Communication Skills

JS Tip 9: On Punctuation: Using “it’s” and “its”

This is a mistake you see all the time. “It’s”—with the apostrophe—is always, always, always a contraction of “it is” or “it has.” It’s never a possession.

 

So how can you tell the difference? Play a substitution game. Mentally substitute “it is” or “it has” for “it’s.” If the substitution works, the apostrophe works. If it doesn’t work, the apostrophe doesn’t work.

 

For example: “It’s a beautiful day.” Substitute “It is”: “It is a beautiful day.” Yup. That works. “The company must return to it’s roots.” Substitute “it is”: “The company must return to it is roots.” (Oh, wow.) No. That doesn’t work. Adjust accordingly.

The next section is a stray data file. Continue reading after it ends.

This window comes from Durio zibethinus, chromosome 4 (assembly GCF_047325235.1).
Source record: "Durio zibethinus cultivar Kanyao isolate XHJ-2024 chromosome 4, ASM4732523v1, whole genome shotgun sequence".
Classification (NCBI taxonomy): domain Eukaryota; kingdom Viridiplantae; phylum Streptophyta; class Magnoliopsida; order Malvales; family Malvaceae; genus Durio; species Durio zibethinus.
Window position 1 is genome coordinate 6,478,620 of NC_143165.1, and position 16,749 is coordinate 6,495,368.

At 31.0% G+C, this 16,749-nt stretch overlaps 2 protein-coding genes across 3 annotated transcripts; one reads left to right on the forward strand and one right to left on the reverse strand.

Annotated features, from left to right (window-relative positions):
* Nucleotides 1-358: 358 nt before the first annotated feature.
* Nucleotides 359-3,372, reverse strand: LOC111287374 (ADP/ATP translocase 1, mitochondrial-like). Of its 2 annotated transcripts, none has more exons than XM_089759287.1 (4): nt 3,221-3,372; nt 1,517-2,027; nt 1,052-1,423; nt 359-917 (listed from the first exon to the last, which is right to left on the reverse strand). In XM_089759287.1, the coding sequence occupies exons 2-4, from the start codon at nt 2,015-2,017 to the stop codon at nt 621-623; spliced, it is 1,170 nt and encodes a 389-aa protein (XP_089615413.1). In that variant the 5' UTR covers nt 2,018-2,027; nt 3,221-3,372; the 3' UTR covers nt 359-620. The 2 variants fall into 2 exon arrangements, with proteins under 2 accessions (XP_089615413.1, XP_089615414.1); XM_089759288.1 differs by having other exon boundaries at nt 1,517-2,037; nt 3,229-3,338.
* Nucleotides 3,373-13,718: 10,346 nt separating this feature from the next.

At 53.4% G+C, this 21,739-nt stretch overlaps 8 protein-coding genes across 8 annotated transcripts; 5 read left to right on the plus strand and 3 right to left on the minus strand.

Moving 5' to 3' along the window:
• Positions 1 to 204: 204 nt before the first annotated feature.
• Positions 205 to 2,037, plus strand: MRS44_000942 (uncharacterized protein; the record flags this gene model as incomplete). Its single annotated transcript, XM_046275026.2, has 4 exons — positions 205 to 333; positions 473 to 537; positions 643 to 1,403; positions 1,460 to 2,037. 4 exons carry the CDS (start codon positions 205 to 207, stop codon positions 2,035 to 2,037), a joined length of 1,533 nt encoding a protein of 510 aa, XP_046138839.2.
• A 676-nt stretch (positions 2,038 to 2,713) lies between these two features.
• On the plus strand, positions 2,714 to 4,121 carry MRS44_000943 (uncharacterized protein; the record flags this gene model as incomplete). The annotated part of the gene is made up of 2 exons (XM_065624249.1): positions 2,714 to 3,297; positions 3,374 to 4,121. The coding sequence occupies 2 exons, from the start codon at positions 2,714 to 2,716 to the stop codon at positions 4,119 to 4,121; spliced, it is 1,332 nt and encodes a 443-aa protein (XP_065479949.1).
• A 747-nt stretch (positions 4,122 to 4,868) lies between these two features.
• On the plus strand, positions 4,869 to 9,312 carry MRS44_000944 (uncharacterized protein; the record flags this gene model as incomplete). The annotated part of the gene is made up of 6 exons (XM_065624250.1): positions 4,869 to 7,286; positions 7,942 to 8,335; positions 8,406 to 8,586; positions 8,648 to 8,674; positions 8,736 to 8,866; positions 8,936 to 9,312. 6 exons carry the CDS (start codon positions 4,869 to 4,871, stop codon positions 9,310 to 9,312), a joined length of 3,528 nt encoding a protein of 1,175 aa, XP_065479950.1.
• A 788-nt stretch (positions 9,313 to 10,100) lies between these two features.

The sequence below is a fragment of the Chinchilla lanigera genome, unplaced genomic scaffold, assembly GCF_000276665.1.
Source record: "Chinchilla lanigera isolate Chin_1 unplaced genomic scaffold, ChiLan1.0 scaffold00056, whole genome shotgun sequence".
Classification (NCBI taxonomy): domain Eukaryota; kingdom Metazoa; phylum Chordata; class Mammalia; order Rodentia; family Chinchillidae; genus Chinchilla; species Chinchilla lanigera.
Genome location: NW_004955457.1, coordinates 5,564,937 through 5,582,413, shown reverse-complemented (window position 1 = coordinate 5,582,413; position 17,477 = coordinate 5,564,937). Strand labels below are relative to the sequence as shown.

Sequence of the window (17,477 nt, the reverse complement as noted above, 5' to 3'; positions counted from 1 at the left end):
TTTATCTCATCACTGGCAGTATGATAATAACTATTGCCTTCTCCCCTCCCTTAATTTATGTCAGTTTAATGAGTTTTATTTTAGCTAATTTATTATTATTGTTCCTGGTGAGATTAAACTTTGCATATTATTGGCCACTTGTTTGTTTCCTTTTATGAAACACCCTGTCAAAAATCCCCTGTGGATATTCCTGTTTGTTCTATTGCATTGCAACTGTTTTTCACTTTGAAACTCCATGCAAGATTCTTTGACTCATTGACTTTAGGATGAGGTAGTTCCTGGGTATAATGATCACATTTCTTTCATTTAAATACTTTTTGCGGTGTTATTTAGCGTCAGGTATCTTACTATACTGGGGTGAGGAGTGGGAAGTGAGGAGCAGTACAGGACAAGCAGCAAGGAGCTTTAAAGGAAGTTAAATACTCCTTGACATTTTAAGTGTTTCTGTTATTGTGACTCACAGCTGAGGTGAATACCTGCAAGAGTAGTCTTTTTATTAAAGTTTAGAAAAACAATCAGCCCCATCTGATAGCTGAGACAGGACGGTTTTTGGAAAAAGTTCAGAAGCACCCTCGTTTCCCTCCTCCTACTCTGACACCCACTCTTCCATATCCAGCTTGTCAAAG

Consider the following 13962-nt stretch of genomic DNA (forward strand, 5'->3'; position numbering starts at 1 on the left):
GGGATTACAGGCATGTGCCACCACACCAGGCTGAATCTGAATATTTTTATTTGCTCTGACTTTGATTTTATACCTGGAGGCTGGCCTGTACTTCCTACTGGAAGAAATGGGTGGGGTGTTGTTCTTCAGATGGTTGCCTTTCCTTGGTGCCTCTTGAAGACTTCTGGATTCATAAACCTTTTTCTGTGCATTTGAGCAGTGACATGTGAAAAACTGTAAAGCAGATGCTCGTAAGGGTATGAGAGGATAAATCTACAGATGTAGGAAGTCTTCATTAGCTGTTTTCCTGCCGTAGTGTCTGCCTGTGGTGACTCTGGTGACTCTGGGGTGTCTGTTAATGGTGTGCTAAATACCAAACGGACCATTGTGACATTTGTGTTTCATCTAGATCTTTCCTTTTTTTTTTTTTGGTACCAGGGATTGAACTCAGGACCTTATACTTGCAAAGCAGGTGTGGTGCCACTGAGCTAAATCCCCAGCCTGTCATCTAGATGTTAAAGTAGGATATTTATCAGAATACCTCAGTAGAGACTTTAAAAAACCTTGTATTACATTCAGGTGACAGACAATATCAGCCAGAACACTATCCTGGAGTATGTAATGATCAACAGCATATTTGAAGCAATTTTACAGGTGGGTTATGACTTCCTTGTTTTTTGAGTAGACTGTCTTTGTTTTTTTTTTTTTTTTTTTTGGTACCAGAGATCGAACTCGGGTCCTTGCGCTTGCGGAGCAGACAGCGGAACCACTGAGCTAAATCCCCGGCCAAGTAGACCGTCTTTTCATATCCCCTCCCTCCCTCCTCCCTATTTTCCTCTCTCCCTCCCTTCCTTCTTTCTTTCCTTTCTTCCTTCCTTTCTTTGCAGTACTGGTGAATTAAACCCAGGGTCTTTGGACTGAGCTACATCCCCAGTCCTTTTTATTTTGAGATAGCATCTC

But what about the argument that apostrophes usually indicate possession? “Amie’s quilt?” “The plaintiff’s testimony?” Sure. Usually. But not always. We say “his,” not “hi’s.” English is not a logical language, but that’s another discussion.